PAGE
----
A pioneering tropical paradise
A pioneering tropical conservatory that seeds sustainable design principles through the clever creation of microclimates
Long before sustainability became a buzzword in the design industries, we came up with a concept with sustainable credentials at its core.
A new tropical conservatory at the Herrenhausen Gardens in Hannover required maximum light levels during the dark winter months. The more light a plant receives, the faster it will grow.
Instead of searching for complex technical solutions we looked to the natural world – and the laws of physics – to find an elegant response.
The Albedo effect, put simply, shows that light surfaces reflect more heat than dark surfaces. Working closely with architect, Ray Hole, and Structural Engineers, AKT, we came up with a design that would put the theory to work.
A tilted domed roof sits above an excavated bowl, creating a large surface area well-lit by natural light. An ‘Albedo boost’ is added by the careful placement of a pond to the south of the rainforest dome. The water reflects the sun's rays into and around the conservatory, multiplying available daylight when the nights draw in.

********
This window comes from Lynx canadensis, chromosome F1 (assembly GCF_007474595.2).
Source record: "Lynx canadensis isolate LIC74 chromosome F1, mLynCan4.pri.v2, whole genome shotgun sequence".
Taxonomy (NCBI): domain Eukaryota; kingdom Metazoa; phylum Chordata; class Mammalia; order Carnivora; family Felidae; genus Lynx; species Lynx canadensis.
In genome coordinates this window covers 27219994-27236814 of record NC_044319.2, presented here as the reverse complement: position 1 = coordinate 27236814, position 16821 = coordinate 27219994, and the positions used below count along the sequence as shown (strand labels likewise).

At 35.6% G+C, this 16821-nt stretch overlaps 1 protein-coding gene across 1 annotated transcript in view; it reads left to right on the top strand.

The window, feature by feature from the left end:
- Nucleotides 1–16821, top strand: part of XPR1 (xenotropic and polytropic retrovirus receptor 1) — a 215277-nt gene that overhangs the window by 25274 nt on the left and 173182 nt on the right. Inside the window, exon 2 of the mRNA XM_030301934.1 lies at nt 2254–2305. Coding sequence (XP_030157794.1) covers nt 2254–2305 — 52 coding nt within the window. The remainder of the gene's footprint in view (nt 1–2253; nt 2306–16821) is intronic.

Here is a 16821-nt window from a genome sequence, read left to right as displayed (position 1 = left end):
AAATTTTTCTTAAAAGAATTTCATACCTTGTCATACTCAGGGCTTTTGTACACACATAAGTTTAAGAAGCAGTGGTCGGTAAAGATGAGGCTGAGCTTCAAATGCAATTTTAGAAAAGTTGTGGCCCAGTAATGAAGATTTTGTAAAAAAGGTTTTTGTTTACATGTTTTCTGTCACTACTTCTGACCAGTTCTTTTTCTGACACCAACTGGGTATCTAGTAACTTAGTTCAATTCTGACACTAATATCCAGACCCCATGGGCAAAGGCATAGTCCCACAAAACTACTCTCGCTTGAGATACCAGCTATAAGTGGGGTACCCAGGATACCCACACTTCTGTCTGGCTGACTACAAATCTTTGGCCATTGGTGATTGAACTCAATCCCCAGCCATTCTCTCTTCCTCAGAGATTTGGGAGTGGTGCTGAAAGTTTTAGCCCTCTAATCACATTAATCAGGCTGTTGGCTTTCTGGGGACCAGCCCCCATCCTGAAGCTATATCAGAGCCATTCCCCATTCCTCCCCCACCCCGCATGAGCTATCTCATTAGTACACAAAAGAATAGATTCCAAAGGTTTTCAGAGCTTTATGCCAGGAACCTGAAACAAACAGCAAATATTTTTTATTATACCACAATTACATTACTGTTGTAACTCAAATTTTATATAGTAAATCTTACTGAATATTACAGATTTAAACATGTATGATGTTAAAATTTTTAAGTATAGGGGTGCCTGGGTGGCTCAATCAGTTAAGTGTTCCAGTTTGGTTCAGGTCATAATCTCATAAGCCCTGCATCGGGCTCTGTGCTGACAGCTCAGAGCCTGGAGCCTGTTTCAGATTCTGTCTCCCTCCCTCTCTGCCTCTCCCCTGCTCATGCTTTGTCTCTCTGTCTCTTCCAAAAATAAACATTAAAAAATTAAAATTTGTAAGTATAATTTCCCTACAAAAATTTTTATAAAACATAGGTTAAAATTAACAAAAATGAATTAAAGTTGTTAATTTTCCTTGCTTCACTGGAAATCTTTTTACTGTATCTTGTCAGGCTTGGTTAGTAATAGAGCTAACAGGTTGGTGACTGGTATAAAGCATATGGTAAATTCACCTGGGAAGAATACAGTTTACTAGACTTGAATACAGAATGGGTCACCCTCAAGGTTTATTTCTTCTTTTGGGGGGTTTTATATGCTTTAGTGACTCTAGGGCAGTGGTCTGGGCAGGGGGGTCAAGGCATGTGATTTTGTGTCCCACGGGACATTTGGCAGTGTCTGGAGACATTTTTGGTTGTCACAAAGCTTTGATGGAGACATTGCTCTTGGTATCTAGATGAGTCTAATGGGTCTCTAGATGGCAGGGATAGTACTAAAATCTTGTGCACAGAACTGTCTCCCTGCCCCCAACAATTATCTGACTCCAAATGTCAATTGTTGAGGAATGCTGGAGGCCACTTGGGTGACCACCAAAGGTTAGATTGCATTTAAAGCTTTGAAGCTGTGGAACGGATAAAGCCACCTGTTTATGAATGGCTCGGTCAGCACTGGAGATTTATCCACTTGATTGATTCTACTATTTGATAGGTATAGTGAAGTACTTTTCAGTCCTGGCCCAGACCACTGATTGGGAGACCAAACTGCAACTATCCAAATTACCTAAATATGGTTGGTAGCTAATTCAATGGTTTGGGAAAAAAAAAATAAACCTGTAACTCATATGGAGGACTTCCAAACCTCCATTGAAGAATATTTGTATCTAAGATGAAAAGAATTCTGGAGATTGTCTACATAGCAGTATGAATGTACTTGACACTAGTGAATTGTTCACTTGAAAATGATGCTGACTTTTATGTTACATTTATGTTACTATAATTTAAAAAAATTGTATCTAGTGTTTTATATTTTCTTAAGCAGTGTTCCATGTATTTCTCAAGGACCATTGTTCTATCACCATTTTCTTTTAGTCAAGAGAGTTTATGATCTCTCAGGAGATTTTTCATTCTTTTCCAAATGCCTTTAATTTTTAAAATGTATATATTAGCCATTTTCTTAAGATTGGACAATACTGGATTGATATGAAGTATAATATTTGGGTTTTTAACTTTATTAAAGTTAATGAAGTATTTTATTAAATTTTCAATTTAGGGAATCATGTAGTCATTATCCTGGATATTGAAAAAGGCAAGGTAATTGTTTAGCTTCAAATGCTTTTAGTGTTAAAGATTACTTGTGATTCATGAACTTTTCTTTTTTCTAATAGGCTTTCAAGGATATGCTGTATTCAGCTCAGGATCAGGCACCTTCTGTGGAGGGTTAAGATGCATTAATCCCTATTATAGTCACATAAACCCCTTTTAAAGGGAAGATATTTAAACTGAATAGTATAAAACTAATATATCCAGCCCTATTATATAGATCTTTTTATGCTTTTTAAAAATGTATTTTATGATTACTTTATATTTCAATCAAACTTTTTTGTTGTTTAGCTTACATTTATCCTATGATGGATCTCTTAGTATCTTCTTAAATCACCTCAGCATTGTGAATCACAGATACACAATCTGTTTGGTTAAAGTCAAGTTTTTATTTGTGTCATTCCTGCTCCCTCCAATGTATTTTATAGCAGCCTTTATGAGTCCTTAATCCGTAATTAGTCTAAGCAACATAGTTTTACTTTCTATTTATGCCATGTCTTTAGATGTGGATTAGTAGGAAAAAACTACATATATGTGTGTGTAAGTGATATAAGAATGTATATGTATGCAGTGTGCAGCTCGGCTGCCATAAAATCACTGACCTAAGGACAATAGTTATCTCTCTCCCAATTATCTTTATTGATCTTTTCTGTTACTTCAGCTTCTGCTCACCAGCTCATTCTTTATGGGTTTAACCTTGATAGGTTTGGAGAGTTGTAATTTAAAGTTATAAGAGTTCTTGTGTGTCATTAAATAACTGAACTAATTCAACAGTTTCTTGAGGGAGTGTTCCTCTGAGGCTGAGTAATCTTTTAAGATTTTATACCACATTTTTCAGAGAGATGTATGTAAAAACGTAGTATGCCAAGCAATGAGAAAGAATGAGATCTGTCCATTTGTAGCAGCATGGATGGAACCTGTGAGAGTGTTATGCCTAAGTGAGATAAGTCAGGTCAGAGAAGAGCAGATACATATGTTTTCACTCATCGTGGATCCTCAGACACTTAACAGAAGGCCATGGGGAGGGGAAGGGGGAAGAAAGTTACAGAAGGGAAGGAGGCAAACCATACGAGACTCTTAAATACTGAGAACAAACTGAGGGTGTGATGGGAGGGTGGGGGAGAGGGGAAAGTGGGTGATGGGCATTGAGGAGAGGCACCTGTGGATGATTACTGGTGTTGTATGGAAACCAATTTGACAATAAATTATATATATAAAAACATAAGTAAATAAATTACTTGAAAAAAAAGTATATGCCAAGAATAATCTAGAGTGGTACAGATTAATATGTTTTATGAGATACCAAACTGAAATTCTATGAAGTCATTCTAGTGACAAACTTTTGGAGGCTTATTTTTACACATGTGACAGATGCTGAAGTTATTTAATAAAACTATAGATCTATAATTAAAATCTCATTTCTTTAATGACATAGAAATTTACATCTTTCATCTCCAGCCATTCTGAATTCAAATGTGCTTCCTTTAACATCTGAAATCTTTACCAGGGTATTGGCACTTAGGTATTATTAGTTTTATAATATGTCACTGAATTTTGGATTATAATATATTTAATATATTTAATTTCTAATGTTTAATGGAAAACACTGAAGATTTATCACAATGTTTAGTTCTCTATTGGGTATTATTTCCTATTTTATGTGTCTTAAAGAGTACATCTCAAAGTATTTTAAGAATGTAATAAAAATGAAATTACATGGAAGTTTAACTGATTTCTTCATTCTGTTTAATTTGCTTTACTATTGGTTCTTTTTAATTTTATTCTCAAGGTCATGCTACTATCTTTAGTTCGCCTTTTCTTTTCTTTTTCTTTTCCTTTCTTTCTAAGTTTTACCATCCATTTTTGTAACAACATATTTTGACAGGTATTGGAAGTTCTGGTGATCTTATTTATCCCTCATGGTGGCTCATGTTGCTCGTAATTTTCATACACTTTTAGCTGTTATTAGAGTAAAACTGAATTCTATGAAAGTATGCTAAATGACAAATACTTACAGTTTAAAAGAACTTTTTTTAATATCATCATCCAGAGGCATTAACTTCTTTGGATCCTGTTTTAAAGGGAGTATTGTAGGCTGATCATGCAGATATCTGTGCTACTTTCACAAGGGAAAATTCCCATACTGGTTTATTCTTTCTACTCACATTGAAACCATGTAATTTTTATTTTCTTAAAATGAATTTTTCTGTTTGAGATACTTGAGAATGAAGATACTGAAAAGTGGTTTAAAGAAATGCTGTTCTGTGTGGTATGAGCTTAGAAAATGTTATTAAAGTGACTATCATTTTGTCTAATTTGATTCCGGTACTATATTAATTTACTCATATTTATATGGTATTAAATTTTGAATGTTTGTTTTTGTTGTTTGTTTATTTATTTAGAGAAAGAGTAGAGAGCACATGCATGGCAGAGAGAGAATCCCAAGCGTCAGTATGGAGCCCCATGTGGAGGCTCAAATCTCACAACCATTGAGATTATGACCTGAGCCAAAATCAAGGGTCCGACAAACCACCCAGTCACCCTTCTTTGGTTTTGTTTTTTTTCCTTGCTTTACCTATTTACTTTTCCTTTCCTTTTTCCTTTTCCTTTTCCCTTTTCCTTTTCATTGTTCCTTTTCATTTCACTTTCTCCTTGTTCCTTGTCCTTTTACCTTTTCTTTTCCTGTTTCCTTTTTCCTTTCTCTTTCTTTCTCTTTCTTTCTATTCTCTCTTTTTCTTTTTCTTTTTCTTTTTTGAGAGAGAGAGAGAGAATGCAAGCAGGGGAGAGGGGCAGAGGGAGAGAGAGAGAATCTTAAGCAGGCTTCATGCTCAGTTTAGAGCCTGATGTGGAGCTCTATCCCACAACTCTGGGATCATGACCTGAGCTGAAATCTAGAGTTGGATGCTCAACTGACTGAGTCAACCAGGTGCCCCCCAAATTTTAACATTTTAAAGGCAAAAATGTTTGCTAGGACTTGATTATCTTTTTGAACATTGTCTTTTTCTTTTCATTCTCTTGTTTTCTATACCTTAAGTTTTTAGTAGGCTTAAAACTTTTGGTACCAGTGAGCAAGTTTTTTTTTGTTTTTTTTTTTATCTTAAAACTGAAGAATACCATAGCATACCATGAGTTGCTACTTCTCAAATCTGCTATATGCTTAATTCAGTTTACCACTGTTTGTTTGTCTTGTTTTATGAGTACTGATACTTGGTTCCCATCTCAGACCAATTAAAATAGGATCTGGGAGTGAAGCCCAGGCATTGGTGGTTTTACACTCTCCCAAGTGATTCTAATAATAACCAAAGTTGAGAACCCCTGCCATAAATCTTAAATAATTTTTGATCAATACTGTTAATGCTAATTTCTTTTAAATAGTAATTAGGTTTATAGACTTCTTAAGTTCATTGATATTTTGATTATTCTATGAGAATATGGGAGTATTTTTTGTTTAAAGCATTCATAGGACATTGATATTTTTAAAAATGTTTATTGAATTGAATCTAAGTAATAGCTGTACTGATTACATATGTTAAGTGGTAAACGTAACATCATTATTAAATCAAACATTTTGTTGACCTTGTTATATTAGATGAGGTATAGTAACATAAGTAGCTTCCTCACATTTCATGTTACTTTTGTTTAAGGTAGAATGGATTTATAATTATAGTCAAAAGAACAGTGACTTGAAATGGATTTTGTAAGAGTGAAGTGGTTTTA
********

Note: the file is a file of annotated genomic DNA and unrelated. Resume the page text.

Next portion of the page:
Simple landform modelling and the meticulous selection of materials further modifies the microclimate – creating a tropical subterranean world fit for verdant palms and giant lily pads.
By doing away with costly heating systems our conservatory is a textbook example of ‘natural’ engineering, with impeccable environmental credentials.
“We’re always looking for new ways to harness the natural world – it’s the smart way to create inspiring places with a light environmental footprint”